You might have to drive slower in neighborhoods if this ordinance passes
The proposed “20 is plenty” ordinance would reduce speed limits on neighborhood streets from 25 to 20 MPH.
Denver neighborhood streets are one step closer to having their speed limits reduced to 20 miles per hour.
A Denver City Council committee passed the “20 is plenty” ordinance, which would reduce the speed limit on neighborhood streets from 25 to 20 MPH; council members will decide on the ordinance at some point in the future.
The bill, spearheaded by Councilmember Paul Kashmann, would reduce the speed on neighborhood streets (as opposed to major arteries).
Kashmann said residents are constantly complaining that drivers are moving too fast down local streets. But police studies show that on average, drivers aren’t straying far from the current 25 MPH limit.
“People aren’t real comfortable with the existing speed limit, it feels too fast for them,” Kashmann said. “People would tell us that [drivers] are going 50 MPH but they’re not. They’re driving 25, 28, 32 MPH. So, the 25 MPH speed limit is uncomfortable for a lot of people.”
The ordinance would also move speed limit signs to the entrance of a neighborhood so drivers could slow down quicker.
It’ll cost approximately $1.2 million to $1.5 million to pull and install the new signs, Kashmann said.
“People say changing signs don’t do anything. Well, I disagree with that,” he said. “Signs are never going to slow down someone who just doesn’t care… But those who do, and I think those who do are the majority of people, if they’re driving too fast, they are just lost in thought. They are rushing to get where they need to go and when they see the sign they realize, gee, I’m going a little too fast. I need to slow down.”
Kashmann said the proposal stems from Vision Zero, the city’s initiative to completely eradicate traffic deaths and serious injuries by 2030. Since Denver joined the international safe-streets program four years ago, 380 people have died in traffic incidents.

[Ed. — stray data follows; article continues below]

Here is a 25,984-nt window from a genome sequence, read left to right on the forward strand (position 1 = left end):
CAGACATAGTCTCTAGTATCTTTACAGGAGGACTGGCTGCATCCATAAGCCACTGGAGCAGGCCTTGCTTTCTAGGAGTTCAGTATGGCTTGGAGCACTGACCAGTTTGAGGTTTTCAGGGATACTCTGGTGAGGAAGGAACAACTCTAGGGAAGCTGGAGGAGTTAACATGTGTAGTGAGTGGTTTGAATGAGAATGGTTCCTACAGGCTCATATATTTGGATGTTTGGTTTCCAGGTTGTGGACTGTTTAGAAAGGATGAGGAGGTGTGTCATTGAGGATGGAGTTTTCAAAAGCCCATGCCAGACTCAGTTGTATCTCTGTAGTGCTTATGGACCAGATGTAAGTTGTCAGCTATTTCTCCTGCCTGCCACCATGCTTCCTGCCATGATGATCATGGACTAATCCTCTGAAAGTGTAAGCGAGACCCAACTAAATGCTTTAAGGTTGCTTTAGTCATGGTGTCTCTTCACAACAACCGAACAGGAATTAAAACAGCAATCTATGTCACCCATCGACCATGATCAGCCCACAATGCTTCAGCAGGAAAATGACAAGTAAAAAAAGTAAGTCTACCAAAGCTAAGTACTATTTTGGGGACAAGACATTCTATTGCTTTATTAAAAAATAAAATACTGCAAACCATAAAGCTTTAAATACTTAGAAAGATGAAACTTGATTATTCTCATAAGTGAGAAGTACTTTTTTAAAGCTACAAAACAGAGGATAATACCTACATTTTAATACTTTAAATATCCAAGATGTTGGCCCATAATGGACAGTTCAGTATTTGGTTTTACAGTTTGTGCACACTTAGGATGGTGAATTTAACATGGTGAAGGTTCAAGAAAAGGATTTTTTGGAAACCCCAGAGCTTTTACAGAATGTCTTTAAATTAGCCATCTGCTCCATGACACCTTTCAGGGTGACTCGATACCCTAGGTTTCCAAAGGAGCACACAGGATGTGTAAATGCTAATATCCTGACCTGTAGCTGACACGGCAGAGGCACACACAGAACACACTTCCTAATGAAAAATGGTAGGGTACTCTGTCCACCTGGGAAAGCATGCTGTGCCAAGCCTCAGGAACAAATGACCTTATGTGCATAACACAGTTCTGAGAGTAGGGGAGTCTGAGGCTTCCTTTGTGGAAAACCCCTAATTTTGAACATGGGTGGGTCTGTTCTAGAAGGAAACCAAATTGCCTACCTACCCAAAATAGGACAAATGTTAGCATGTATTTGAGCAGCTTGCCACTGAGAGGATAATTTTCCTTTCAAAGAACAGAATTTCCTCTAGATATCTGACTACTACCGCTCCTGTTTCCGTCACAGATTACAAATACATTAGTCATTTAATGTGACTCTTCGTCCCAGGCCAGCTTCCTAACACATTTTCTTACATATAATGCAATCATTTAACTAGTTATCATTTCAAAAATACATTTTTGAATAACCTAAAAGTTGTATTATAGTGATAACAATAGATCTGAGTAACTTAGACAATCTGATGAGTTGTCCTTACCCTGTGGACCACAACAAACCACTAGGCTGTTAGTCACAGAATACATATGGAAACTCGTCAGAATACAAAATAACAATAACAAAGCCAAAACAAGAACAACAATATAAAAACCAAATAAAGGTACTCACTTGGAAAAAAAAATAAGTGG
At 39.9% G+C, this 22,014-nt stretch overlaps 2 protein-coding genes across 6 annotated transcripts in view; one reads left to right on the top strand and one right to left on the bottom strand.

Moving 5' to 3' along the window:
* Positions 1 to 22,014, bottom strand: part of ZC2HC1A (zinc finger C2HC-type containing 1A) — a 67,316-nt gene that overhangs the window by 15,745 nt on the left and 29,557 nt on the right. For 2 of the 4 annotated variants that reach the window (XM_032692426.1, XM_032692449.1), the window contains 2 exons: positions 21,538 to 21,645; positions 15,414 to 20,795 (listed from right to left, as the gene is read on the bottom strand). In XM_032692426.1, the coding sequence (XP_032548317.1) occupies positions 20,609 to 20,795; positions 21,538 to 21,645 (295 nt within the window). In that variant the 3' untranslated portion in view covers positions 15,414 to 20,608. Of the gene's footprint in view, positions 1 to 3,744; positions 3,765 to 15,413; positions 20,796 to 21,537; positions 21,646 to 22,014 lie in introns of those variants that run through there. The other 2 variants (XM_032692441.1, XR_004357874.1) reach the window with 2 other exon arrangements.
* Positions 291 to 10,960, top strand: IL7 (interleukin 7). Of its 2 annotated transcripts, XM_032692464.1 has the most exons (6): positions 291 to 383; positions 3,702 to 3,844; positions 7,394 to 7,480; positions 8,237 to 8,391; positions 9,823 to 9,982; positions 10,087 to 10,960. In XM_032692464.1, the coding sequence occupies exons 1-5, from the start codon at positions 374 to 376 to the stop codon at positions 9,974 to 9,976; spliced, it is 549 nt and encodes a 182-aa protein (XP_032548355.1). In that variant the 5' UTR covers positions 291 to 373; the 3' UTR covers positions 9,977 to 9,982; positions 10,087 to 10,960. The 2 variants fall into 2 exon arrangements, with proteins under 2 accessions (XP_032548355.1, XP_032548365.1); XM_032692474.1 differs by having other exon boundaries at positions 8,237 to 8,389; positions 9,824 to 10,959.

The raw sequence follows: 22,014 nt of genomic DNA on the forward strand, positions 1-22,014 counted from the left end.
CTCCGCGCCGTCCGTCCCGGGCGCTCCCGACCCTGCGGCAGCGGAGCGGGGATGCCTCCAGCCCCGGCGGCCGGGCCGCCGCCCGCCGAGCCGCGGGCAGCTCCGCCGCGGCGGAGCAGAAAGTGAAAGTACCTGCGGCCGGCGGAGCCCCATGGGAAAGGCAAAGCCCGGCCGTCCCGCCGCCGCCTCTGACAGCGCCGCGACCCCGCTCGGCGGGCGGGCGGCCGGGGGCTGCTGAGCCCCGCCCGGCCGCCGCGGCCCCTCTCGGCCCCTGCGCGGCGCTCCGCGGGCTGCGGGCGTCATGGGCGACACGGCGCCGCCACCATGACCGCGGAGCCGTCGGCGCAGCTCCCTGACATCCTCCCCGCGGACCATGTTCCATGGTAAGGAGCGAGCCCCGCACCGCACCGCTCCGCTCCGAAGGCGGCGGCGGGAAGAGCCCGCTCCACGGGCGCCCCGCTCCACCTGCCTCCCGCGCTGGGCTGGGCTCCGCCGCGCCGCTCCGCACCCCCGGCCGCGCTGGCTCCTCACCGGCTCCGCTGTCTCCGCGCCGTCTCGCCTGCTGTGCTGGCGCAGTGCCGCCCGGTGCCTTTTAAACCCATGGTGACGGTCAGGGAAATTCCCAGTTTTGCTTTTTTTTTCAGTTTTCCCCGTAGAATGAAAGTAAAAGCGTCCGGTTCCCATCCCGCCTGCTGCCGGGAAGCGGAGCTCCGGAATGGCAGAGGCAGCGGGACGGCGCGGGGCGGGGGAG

As of December 2, 77 people have died in traffic crashes this year, surpassing Denver’s record high of 71 people, set in 2019. The only month the city has ever gone without recorded traffic fatalities was April 2020, the height of the state’s stay at home orders.
According to the Department of Transportation and Infrastructure, 7% of serious injuries happen on neighborhood streets that don’t have painted lanes.
Kashman’s proposal comes after a study examined the feasibility of lowering the speeds on each of Denver’s four types of streets, including neighborhood streets, arterials and collectors, school zones, and areas deemed “slow zones.” The $350,000 study determined that the “primary tool” to increase safety on neighborhood streets “would be a change in speed limit signs and a sign placement policy.”
During the committee meeting on Wednesday, several residents and advocates spoke in favor of the speed limit change, including Jill Locantore, executive director of The Denver Streets Partnership, a coalition of community groups advocating for safer streets.
“Reducing the default speed limit is a simple action City Council can take to immediately make our streets safer,” Locantore said. “Lowering speed limits not only make our streets safer, they also make our neighborhoods more livable. On neighborhood streets where the default speed limits primarily apply, residents should feel safe walking their dog, playing with their kids in the front yard… just gathering with their neighbors.”
The “20 is plenty” bill also seeks to officially reduce the speed limit in Denver parks from 20 mph to 15 mph. The lower speed is already a Parks and Recreation’s policy.
Kashmann said reducing the speed on neighborhood blocks is only one step to address fatalities. He said that the Department of Transportation and Infrastructure is looking at some other safety and engineering methods that would force drivers to slow down, including roundabouts and more four-way stops.
“There’s no illusion that dropping neighborhood speeds from 25 to 20 is the single silver bullet needed to reduce the chaos on Denver streets,” Kashmann said. “It’s the beginning of a change in culture and a way of thinking that we just need to slow down… leave a few minutes earlier. You’re only going to be driving a couple of blocks on neighborhood streets before you get to a collector or an arterial. It’s not going to change your life but it could save a life.”